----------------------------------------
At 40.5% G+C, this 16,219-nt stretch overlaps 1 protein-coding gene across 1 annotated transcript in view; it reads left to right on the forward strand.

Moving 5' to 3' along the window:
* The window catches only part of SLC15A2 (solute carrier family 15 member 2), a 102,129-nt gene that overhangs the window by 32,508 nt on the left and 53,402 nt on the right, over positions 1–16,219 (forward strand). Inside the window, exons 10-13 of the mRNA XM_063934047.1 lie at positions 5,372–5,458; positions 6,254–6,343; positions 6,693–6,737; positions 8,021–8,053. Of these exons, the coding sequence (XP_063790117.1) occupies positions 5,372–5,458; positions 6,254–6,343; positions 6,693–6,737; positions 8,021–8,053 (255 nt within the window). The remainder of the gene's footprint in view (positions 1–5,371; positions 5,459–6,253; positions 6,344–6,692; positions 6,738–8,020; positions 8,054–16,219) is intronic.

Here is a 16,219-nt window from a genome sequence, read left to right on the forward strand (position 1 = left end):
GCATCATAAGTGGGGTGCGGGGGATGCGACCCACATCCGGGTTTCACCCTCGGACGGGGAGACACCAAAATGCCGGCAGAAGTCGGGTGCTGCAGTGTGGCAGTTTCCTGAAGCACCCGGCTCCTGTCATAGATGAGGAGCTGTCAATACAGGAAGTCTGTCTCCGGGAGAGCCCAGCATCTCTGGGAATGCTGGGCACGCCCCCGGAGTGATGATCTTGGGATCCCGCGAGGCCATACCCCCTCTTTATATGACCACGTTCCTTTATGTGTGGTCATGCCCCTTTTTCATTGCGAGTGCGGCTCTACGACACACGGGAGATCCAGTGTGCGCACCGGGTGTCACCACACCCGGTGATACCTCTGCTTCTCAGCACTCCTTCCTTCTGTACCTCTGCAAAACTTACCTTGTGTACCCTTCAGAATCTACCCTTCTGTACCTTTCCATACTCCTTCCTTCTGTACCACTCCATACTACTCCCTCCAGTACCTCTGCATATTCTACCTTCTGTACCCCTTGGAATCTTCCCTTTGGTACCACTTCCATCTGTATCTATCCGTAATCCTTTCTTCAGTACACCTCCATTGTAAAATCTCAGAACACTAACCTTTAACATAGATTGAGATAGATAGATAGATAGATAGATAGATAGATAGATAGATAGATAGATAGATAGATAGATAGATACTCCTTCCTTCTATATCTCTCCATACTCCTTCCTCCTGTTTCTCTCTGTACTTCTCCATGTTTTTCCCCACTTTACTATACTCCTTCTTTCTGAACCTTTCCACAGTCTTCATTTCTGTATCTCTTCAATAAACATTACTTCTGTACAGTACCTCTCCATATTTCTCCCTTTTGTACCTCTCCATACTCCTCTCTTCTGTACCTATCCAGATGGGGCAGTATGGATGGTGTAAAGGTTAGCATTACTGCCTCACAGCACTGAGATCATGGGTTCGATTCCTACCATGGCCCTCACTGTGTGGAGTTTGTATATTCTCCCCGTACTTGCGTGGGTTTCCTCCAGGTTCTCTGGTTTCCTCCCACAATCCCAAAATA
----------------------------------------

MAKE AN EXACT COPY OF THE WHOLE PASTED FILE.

At 40.5% G+C, this 16,219-nt stretch overlaps 1 protein-coding gene across 1 annotated transcript in view; it reads left to right on the forward strand.

Moving 5' to 3' along the window:
* The window catches only part of SLC15A2 (solute carrier family 15 member 2), a 102,129-nt gene that overhangs the window by 32,508 nt on the left and 53,402 nt on the right, over positions 1–16,219 (forward strand). Inside the window, exons 10-13 of the mRNA XM_063934047.1 lie at positions 5,372–5,458; positions 6,254–6,343; positions 6,693–6,737; positions 8,021–8,053. Of these exons, the coding sequence (XP_063790117.1) occupies positions 5,372–5,458; positions 6,254–6,343; positions 6,693–6,737; positions 8,021–8,053 (255 nt within the window). The remainder of the gene's footprint in view (positions 1–5,371; positions 5,459–6,253; positions 6,344–6,692; positions 6,738–8,020; positions 8,054–16,219) is intronic.

Here is a 16,219-nt window from a genome sequence, read left to right on the forward strand (position 1 = left end):
GCATCATAAGTGGGGTGCGGGGGATGCGACCCACATCCGGGTTTCACCCTCGGACGGGGAGACACCAAAATGCCGGCAGAAGTCGGGTGCTGCAGTGTGGCAGTTTCCTGAAGCACCCGGCTCCTGTCATAGATGAGGAGCTGTCAATACAGGAAGTCTGTCTCCGGGAGAGCCCAGCATCTCTGGGAATGCTGGGCACGCCCCCGGAGTGATGATCTTGGGATCCCGCGAGGCCATACCCCCTCTTTATATGACCACGTTCCTTTATGTGTGGTCATGCCCCTTTTTCATTGCGAGTGCGGCTCTACGACACACGGGAGATCCAGTGTGCGCACCGGGTGTCACCACACCCGGTGATACCTCTGCTTCTCAGCACTCCTTCCTTCTGTACCTCTGCAAAACTTACCTTGTGTACCCTTCAGAATCTACCCTTCTGTACCTTTCCATACTCCTTCCTTCTGTACCACTCCATACTACTCCCTCCAGTACCTCTGCATATTCTACCTTCTGTACCCCTTGGAATCTTCCCTTTGGTACCACTTCCATCTGTATCTATCCGTAATCCTTTCTTCAGTACACCTCCATTGTAAAATCTCAGAACACTAACCTTTAACATAGATTGAGATAGATAGATAGATAGATAGATAGATAGATAGATAGATAGATAGATAGATAGATAGATAGATACTCCTTCCTTCTATATCTCTCCATACTCCTTCCTCCTGTTTCTCTCTGTACTTCTCCATGTTTTTCCCCACTTTACTATACTCCTTCTTTCTGAACCTTTCCACAGTCTTCATTTCTGTATCTCTTCAATAAACATTACTTCTGTACAGTACCTCTCCATATTTCTCCCTTTTGTACCTCTCCATACTCCTCTCTTCTGTACCTATCCAGATGGGGCAGTATGGATGGTGTAAAGGTTAGCATTACTGCCTCACAGCACTGAGATCATGGGTTCGATTCCTACCATGGCCCTCACTGTGTGGAGTTTGTATATTCTCCCCGTACTTGCGTGGGTTTCCTCCAGGTTCTCTGGTTTCCTCCCACAATCCCAAAATA